TransCanada spokesman Shawn Howard said he wasn’t sure when the company would reapply for the certificate in South Dakota. “We will file things as quickly as we can, but we obviously want to make sure the information is accurate,” he said. “We need direction from the commission on the [reapplication] process that will be followed.”

Once TransCanada submits its paperwork, the PUC will accept comments from “all parties regarding the merits of the filing,” said commission chairman Gary Hanson.

“I certainly believe if there’s any kind of contention regarding the pipeline, then a docket would be opened up,” he said.

Opponents plan to challenge the project on at least three grounds.

First, the original PUC permit was granted in part because TransCanada argued the U.S. needed Canadian oil. Today, however, American production of light oil has skyrocketed thanks to an extraction technique known as hydraulic fracturing, or fracking, and refineries already have access to Canadian crude through rail, barge and other pipelines.

With refineries flush with U.S. light oil, some Obama administration officials and members of Congress are even discussing whether to lift the ban on exporting domestic crude.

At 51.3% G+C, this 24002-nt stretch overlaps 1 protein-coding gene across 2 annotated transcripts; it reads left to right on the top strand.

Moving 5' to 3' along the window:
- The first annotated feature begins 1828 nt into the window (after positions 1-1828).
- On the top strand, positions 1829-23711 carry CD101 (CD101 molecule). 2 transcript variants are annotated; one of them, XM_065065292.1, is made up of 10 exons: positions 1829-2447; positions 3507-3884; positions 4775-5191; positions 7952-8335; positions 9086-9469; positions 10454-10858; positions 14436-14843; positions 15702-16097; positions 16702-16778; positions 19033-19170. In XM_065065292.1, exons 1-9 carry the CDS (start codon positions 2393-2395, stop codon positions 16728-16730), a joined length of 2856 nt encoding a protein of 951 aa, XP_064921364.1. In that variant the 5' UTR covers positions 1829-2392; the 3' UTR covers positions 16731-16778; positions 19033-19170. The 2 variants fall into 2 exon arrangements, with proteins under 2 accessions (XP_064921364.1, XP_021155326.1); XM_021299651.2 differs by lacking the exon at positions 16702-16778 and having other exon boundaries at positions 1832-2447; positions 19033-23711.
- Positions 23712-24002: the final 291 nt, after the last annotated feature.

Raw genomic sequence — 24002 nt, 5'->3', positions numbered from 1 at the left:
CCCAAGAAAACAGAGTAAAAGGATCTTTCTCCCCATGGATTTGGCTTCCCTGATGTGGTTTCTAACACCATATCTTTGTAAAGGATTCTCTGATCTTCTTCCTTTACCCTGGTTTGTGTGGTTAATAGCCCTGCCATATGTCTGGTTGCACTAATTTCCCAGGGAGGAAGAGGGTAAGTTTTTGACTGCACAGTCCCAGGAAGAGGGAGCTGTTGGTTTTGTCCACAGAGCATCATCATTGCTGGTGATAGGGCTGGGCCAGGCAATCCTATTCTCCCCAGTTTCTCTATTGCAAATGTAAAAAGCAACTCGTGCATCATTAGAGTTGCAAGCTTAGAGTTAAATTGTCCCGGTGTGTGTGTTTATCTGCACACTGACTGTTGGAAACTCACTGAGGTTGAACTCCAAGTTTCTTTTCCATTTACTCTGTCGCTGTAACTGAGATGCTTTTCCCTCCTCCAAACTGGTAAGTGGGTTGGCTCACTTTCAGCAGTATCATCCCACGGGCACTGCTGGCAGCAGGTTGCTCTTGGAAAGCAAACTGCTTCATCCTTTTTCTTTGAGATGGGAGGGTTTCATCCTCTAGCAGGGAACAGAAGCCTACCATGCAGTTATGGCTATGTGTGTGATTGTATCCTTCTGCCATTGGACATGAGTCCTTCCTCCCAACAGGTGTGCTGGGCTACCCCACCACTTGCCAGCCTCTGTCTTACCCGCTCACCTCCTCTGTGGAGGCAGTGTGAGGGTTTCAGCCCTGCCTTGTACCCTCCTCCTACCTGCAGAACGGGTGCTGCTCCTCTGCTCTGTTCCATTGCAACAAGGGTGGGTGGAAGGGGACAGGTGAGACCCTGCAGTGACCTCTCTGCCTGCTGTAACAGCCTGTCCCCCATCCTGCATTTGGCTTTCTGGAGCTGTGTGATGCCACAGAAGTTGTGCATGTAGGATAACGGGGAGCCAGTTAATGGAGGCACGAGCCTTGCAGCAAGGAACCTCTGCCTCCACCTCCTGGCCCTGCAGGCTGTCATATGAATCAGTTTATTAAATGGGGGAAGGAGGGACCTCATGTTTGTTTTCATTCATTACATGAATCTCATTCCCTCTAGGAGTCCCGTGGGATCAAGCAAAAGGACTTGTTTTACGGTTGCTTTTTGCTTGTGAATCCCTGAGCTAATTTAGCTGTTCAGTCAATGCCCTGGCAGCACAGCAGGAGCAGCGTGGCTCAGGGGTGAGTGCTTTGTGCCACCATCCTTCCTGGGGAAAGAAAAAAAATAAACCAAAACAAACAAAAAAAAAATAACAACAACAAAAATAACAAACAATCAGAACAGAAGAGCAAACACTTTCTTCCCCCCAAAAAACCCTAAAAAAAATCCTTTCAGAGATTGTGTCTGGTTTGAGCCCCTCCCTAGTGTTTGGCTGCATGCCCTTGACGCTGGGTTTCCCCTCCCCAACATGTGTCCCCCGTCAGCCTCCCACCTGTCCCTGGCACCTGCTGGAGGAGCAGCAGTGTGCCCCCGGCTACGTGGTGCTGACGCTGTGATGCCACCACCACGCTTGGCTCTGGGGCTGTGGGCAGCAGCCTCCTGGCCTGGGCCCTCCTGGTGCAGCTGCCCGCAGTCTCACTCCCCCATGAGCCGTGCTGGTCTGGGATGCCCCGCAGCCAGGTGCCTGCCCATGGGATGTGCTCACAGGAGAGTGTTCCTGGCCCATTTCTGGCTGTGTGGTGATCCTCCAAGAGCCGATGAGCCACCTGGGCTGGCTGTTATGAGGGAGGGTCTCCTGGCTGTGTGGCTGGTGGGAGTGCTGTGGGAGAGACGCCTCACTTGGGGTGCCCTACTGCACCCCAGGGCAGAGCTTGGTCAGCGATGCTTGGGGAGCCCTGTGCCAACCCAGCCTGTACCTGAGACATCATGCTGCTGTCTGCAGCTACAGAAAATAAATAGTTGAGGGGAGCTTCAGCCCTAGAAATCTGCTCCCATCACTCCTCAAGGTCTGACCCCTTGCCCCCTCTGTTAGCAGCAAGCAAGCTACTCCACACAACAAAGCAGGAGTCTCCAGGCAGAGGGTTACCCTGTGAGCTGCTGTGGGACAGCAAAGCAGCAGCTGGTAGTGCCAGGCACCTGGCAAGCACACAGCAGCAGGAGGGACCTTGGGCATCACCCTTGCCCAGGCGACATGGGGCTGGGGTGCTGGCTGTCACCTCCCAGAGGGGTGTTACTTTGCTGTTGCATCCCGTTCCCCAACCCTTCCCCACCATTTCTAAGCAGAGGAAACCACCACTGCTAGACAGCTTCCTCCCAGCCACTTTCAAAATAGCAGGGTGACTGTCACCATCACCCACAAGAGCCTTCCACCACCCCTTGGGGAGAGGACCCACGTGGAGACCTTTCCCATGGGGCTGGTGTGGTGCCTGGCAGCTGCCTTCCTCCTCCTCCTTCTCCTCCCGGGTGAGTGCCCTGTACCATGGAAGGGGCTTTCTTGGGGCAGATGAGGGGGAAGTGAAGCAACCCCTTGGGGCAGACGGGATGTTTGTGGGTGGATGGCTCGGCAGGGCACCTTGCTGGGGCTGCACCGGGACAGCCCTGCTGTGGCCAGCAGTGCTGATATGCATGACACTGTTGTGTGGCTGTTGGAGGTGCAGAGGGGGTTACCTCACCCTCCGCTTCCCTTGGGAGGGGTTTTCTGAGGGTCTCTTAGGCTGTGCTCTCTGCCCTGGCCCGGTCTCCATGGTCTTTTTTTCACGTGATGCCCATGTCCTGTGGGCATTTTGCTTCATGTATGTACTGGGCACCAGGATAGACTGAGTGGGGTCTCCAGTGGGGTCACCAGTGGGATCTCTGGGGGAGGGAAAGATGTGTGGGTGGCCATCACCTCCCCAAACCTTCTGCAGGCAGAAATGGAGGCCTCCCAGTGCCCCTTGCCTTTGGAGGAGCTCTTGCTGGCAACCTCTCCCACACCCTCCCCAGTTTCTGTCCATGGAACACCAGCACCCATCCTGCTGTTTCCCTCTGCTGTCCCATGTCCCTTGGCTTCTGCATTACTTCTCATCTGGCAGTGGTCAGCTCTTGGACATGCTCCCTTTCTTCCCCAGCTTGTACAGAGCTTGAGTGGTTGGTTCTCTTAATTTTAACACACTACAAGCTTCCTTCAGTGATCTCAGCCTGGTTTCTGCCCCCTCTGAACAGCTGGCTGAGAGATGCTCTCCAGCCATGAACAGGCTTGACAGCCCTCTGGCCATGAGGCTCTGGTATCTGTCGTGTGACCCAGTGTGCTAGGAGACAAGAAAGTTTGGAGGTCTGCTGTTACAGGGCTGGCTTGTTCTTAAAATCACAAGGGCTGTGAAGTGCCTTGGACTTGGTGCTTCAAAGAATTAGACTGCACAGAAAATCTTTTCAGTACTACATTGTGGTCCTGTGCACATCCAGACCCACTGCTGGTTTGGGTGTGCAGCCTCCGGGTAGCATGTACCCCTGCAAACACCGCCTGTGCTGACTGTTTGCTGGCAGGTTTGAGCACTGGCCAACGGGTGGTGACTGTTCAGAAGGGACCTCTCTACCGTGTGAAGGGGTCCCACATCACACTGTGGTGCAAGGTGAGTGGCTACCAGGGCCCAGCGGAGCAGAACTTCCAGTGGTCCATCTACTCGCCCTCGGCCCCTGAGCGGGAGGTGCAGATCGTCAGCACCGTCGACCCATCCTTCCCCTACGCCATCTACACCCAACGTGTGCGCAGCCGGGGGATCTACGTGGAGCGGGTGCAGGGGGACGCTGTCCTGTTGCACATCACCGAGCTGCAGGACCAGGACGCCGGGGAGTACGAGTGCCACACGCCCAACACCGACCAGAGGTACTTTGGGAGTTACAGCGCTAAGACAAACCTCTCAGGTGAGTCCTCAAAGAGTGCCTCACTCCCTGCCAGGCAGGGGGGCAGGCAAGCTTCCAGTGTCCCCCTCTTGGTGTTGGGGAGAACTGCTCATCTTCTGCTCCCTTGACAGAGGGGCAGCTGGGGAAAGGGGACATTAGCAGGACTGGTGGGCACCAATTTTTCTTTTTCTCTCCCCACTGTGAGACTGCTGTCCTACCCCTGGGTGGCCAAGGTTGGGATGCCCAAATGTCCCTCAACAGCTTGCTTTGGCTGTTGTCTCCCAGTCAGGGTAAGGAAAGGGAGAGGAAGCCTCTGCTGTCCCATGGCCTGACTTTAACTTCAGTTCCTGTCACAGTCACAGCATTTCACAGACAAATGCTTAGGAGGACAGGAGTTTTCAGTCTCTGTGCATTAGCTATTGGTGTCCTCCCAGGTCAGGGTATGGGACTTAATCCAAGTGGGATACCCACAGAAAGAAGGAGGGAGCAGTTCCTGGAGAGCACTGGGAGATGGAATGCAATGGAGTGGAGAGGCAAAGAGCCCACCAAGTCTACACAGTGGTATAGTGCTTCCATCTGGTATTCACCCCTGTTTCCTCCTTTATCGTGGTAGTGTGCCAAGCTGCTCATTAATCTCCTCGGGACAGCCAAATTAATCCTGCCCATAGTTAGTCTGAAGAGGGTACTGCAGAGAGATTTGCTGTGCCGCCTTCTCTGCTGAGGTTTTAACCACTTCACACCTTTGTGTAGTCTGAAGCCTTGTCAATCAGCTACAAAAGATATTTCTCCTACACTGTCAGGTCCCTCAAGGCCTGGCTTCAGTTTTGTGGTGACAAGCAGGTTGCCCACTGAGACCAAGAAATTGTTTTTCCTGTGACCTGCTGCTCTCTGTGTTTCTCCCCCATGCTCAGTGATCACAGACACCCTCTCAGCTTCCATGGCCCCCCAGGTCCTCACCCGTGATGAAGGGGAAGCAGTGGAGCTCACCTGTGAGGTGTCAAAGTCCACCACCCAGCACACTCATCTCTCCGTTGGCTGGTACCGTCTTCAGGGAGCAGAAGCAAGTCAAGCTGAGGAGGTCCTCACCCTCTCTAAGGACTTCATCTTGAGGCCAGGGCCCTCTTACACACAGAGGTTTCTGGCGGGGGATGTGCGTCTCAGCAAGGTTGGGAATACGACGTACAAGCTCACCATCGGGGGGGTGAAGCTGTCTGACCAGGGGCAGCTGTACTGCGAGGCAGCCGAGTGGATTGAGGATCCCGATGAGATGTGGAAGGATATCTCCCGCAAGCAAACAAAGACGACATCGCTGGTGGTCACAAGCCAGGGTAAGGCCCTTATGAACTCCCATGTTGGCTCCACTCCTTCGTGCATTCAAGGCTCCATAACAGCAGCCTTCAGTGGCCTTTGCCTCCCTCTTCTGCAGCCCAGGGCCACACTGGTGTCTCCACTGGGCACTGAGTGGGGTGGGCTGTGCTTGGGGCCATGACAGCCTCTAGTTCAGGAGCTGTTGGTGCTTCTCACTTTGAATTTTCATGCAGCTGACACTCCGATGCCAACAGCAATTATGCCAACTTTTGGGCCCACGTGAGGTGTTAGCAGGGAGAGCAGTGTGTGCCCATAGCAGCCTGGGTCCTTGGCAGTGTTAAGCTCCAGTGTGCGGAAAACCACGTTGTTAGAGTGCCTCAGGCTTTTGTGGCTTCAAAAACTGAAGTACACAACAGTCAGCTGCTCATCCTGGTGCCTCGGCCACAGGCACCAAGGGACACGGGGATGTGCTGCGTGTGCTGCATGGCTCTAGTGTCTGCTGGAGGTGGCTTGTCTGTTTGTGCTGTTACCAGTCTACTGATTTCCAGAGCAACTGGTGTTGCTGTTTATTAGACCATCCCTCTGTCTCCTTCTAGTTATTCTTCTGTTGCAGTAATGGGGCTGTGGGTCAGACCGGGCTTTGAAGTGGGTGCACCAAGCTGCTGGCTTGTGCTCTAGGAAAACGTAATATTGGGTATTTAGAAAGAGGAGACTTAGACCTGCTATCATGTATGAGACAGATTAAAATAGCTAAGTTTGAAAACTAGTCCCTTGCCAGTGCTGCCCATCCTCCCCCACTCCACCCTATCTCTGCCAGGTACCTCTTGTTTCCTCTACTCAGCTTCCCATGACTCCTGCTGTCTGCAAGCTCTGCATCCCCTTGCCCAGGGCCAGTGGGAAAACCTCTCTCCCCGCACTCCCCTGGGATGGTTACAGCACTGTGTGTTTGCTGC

“If we’re talking about exporting oil, then why do we need the Keystone XL?” said Paul Seamans, a South Dakota landowner who lives along the pipeline’s route.

Howard, the TransCanada spokesman, said the U.S. continues to rely heavily on imported oil, and “that’s not expected to change for decades.”

Bold Nebraska’s Kleeb said she’ll also argue for a reroute in South Dakota. The pipeline’s path through Nebraska was altered to protect an ecologically fragile region called the Sandhills. But the Sandhills extend into South Dakota, and a recent TransCanada document confirms the pipeline would pass through that part of the state.

Another point of contention is tribal rights. Although the Keystone XL route doesn’t cross any reservation title lands, it does pass through burial sites, ceremonial sites and other areas of cultural significance, said Faith Spotted Eagle, a tribal leader of the Yankton Sioux in South Dakota.

Spotted Eagle said TransCanada has infringed on their tribal land and water rights. One of the PUC permit conditions, for example, requires TransCanada to consult with tribes along the route. But Spotted Eagle said the company hasn’t treated the tribes with respect, and didn’t properly survey the route to protect cultural resources. 

“We can’t just arbitrarily say this area is a sacrificial area,” she said. “It’s no different [from] the 1800s, when it was [a] land grab.”

Howard said his company has been working with various tribes since 2008. “We have kept tribes constantly informed about the project, even though it doesn’t go through their lands. Our tribal relations group has been extremely engaged.”

Spotted Eagle said she sees the upcoming expiration of the PUC certificate as a result of the hard work of pipeline opponents. “We’re doing it for the generations to come,” she said.